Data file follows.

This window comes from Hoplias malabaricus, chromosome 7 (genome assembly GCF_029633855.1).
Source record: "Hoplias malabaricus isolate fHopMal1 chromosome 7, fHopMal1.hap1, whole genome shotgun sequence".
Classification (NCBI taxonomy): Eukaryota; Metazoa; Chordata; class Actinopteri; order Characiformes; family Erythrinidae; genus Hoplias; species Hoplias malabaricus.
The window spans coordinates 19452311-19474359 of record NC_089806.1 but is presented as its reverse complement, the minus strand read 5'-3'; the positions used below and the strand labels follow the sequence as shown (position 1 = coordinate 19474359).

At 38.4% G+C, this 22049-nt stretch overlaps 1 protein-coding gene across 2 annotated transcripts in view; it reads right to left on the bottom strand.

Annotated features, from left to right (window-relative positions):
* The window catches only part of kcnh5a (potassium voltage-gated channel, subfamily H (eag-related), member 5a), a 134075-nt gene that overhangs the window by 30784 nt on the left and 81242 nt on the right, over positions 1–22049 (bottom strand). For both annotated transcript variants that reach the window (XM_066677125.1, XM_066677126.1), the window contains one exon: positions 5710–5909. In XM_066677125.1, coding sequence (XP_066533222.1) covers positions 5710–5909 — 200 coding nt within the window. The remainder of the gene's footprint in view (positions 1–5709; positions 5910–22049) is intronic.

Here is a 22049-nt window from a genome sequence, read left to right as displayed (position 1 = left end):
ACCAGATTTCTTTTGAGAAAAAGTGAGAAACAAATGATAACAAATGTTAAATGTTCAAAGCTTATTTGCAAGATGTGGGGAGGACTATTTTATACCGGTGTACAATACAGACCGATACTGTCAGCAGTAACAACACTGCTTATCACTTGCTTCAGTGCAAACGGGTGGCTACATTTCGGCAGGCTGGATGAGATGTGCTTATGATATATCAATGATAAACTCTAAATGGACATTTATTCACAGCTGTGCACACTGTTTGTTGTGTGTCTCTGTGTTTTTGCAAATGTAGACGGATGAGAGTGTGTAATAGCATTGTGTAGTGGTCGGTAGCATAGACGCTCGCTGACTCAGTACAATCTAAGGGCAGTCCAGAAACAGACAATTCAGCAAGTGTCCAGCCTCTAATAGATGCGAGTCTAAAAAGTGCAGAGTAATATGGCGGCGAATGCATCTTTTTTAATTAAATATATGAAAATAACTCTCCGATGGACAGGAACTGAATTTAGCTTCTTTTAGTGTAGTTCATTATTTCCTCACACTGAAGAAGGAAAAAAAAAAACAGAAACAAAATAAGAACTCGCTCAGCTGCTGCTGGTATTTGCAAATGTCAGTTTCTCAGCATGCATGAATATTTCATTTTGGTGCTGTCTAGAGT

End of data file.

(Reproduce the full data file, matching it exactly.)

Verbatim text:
This window comes from Hoplias malabaricus, chromosome 7 (genome assembly GCF_029633855.1).
Source record: "Hoplias malabaricus isolate fHopMal1 chromosome 7, fHopMal1.hap1, whole genome shotgun sequence".
Classification (NCBI taxonomy): Eukaryota; Metazoa; Chordata; class Actinopteri; order Characiformes; family Erythrinidae; genus Hoplias; species Hoplias malabaricus.
The window spans coordinates 19452311-19474359 of record NC_089806.1 but is presented as its reverse complement, the minus strand read 5'-3'; the positions used below and the strand labels follow the sequence as shown (position 1 = coordinate 19474359).

At 38.4% G+C, this 22049-nt stretch overlaps 1 protein-coding gene across 2 annotated transcripts in view; it reads right to left on the bottom strand.

Annotated features, from left to right (window-relative positions):
* The window catches only part of kcnh5a (potassium voltage-gated channel, subfamily H (eag-related), member 5a), a 134075-nt gene that overhangs the window by 30784 nt on the left and 81242 nt on the right, over positions 1–22049 (bottom strand). For both annotated transcript variants that reach the window (XM_066677125.1, XM_066677126.1), the window contains one exon: positions 5710–5909. In XM_066677125.1, coding sequence (XP_066533222.1) covers positions 5710–5909 — 200 coding nt within the window. The remainder of the gene's footprint in view (positions 1–5709; positions 5910–22049) is intronic.

Here is a 22049-nt window from a genome sequence, read left to right as displayed (position 1 = left end):
ACCAGATTTCTTTTGAGAAAAAGTGAGAAACAAATGATAACAAATGTTAAATGTTCAAAGCTTATTTGCAAGATGTGGGGAGGACTATTTTATACCGGTGTACAATACAGACCGATACTGTCAGCAGTAACAACACTGCTTATCACTTGCTTCAGTGCAAACGGGTGGCTACATTTCGGCAGGCTGGATGAGATGTGCTTATGATATATCAATGATAAACTCTAAATGGACATTTATTCACAGCTGTGCACACTGTTTGTTGTGTGTCTCTGTGTTTTTGCAAATGTAGACGGATGAGAGTGTGTAATAGCATTGTGTAGTGGTCGGTAGCATAGACGCTCGCTGACTCAGTACAATCTAAGGGCAGTCCAGAAACAGACAATTCAGCAAGTGTCCAGCCTCTAATAGATGCGAGTCTAAAAAGTGCAGAGTAATATGGCGGCGAATGCATCTTTTTTAATTAAATATATGAAAATAACTCTCCGATGGACAGGAACTGAATTTAGCTTCTTTTAGTGTAGTTCATTATTTCCTCACACTGAAGAAGGAAAAAAAAAAACAGAAACAAAATAAGAACTCGCTCAGCTGCTGCTGGTATTTGCAAATGTCAGTTTCTCAGCATGCATGAATATTTCATTTTGGTGCTGTCTAGAGT